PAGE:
Friday, June 13, 2008


Last night, after a long day of doing nothing but a lot of knitting and a lot of what I have come to call "managing my online presence," I had drinks and snacks with some friends from my guidebook experience last year. After that I went to dinner with Fred and then he gave me a fabulous birthday gift.

After I left the friends, I was filled to the gills with glee. Yes, glee. (noun, great delight) I thought, This is what I've been needing all day. It's what I really love. For me, so much of the enjoyment I get out of life is about community and being around people I really enjoy being around.

One of the women in the group is about to move back to the US. Family circumstances are taking her back. And she turned to me and remarked that being around familiar people is what has been missing in her life for a while. She has lots of friends and knows a lot of other people. She's really well connected here. But the group felt very comfortable, we were all very open to being there. There's something about walking into a room and having people say "[your name here]! How are you? Good to see you."

It's very easy for me to be isolated. I just don't leave the house. Or I go to work and come home, full stop. And even when I come home to a guy as wonderful as Fred (and my wish is that everyone can come home to someone that they really enjoy being around), there's still the wider community that is a really big part of my life.

I have a very active social life. I have knitting on Monday night with an ever-changing group of women. We sit and knit and talk, and even though we don't really know each other, we are fairly familiar with each other and we talk about ongoing projects and life. Knitters are very generous people. I also have a choir that I sing with on Tuesday nights. It's not really a social group, but I've known most of them (even though it may be only peripherally) for years. Of course I am closer to some than others, but we generally know what's going on in each other's lives. And I have a writers group that meets every other Wednesday. That is an incredible group. We sit and talk and catch up and discuss our writing. And yet I still find myself feeling like I'm alone sometimes. Like if I didn't show up, no one would notice. Not completely true, but that's another story.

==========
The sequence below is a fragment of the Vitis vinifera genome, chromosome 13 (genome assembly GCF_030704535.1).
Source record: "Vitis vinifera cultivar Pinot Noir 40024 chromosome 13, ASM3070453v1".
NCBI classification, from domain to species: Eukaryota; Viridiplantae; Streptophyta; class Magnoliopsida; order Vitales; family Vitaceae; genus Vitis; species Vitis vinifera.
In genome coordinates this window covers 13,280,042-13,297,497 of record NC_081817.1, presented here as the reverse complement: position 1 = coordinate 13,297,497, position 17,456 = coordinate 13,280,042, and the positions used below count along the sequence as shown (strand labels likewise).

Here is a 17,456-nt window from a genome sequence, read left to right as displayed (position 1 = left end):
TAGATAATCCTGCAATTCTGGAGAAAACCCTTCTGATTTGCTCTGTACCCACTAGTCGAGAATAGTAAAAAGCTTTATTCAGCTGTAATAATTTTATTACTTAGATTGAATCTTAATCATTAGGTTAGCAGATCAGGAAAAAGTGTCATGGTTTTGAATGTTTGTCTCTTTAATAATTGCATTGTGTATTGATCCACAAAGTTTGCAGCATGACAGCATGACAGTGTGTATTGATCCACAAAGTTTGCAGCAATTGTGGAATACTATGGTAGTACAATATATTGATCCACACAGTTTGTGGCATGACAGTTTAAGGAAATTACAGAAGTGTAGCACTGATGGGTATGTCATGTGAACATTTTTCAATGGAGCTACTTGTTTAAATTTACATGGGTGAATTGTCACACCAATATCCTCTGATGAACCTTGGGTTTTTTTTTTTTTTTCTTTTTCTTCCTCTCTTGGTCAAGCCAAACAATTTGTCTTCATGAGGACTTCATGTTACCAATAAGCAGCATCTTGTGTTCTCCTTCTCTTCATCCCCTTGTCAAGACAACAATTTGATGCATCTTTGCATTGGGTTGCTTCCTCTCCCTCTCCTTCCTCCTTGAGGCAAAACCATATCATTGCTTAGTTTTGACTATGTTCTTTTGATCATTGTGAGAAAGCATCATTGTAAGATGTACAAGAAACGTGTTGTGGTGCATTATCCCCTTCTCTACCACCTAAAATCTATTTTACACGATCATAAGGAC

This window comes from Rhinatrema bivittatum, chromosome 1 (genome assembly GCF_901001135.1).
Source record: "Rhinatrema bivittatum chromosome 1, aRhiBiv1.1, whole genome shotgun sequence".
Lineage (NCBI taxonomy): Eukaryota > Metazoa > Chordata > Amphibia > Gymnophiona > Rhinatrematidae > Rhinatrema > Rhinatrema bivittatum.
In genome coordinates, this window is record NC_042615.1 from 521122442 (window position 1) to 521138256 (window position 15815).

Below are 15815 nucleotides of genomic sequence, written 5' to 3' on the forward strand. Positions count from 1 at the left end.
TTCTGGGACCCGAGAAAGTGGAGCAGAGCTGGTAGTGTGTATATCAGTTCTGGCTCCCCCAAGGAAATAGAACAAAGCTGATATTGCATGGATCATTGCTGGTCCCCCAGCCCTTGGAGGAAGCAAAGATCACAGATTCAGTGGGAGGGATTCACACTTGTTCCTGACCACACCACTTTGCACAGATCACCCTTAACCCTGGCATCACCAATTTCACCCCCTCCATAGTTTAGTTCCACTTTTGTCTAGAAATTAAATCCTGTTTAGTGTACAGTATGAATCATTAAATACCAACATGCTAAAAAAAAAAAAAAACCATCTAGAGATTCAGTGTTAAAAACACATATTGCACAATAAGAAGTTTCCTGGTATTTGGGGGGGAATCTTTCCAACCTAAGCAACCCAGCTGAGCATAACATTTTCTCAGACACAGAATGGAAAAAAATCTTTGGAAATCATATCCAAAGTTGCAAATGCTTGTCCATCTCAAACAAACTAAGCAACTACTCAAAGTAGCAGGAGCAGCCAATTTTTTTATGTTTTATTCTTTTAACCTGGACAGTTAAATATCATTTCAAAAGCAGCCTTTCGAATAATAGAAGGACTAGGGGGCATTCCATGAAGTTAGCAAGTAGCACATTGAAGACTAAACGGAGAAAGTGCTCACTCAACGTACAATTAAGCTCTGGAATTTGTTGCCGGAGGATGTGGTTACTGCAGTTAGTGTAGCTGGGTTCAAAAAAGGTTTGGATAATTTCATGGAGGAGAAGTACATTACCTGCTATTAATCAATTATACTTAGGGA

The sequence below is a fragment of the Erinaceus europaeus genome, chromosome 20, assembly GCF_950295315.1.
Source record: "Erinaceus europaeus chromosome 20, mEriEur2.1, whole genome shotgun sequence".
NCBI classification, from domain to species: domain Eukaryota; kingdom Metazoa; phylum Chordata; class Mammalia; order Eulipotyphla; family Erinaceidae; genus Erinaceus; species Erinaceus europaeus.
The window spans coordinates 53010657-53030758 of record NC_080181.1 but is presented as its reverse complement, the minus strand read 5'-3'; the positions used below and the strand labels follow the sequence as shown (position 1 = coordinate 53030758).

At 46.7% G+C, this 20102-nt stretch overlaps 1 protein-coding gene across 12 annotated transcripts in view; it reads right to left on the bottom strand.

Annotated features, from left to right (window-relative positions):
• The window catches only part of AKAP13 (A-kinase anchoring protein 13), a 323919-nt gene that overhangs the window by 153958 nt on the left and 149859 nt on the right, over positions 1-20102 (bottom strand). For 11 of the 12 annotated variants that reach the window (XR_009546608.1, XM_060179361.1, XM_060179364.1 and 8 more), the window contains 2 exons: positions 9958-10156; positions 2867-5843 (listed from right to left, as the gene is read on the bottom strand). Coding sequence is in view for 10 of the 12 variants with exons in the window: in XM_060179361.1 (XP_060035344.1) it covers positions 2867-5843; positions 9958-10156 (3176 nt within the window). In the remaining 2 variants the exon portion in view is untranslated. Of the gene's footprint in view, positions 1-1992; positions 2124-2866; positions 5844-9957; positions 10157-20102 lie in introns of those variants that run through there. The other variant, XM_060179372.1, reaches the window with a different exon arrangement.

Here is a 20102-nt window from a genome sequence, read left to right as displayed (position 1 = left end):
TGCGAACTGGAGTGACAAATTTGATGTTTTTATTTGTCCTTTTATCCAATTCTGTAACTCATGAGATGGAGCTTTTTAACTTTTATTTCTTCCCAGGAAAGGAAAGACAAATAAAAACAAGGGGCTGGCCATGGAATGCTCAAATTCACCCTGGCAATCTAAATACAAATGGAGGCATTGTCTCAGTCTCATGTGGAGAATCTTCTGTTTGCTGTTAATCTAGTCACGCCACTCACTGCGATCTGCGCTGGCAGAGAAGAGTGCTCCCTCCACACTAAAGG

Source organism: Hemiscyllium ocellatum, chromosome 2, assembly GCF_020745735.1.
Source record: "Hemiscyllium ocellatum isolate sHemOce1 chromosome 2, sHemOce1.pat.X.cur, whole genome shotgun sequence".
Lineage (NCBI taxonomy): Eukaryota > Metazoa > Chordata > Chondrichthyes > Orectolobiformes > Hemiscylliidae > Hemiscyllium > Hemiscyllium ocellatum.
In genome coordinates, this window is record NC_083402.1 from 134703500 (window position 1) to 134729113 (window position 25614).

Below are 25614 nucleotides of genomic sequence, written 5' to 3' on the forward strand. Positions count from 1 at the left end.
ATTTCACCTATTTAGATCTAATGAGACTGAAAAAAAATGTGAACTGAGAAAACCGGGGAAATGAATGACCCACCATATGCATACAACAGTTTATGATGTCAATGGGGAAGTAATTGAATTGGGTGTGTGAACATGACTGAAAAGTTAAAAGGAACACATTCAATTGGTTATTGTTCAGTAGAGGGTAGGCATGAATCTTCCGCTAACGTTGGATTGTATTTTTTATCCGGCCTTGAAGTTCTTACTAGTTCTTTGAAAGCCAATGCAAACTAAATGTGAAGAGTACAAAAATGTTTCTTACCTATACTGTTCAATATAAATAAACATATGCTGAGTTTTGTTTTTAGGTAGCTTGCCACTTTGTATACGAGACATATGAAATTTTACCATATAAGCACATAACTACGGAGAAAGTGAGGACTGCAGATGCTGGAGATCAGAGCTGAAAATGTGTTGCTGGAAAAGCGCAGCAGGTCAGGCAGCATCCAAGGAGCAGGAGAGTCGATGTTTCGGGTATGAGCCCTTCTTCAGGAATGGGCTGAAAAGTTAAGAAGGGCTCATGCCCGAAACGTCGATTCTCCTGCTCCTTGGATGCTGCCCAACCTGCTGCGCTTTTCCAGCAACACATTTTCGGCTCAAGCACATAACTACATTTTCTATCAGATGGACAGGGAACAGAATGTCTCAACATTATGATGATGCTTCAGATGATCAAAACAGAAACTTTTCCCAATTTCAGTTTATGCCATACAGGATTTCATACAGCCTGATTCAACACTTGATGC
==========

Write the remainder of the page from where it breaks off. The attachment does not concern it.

When people move here, I always suggest they find a group to join. I get a lot of "I'm really not a group person." But without other people, we're all alone. Especially in a place like Amsterdam - or any other city of any size - it's easy to get lost in the crowd. It's easy to get into a rhythm of going to work, coming home, watching some tv and going to sleep, repeat, repeat, repeat. My saving grace when I moved here was doing volunteer work at a homeless drop-in place. How it made my heart sing to walk in and hear the other volunteers say, "Andy! How are you?"

After moving from NYC where I knew, and came in contact with, hundreds of people each week, suddenly no one looked at me with any recognition. No one knew my name. No one made me feel special just for being me and showing up. Fred was wonderful, but he's one person. And he works all day. And making him solely responsible for taking away my feelings of isolation is an incredible burden to lay at his feet. He was very supportive and helped me find the volunteer job and the choir.

I can still feel that tingly happy feeling (mixed with a great deal of regret) from last night when I left those women. I smiled the whole way home and said, "Thank you thank you thank you." I would have loved to have stayed and talked and laughed. It's like a drug, and I want more, which is why I am such a socially-oriented person. But like any drug, you can't stay high all the time (believe me, I've tried), so I mix in a good amount of Fred time and a good amount of Andy-alone time.

So go meet some people. People are great. And if they're not, find some that are great.

By the way, my fabulous gift was a new printer with a scanner and a copier. Romantic, huh? It came totally out of left field. It's perfect. I wasn't even dropping a hint when I mentioned a scanner, but he picked up on it. Clever guy.

And thanks to everyone who commented yesterday. I got 20 comments, which made me feel wonderful. And there were good wishes on Facebook and Ravelry and personal emails. It was a really great day. Thank you all.


Littlelou said...

Totally with you on the isolated thing..I moved from a wee village where everyone had known me since I was a babe in arms. I only moved 26 miles but it could have just as well have been the other end of the earth. I joined 'groups' ..Monday..knit group..Tuesday..swim group..Friday..volunteer work. Its not quite the same as 'home' but it works.

Anonymous said...

How about joining the yoga community? Why let such a great yoga body go to waste?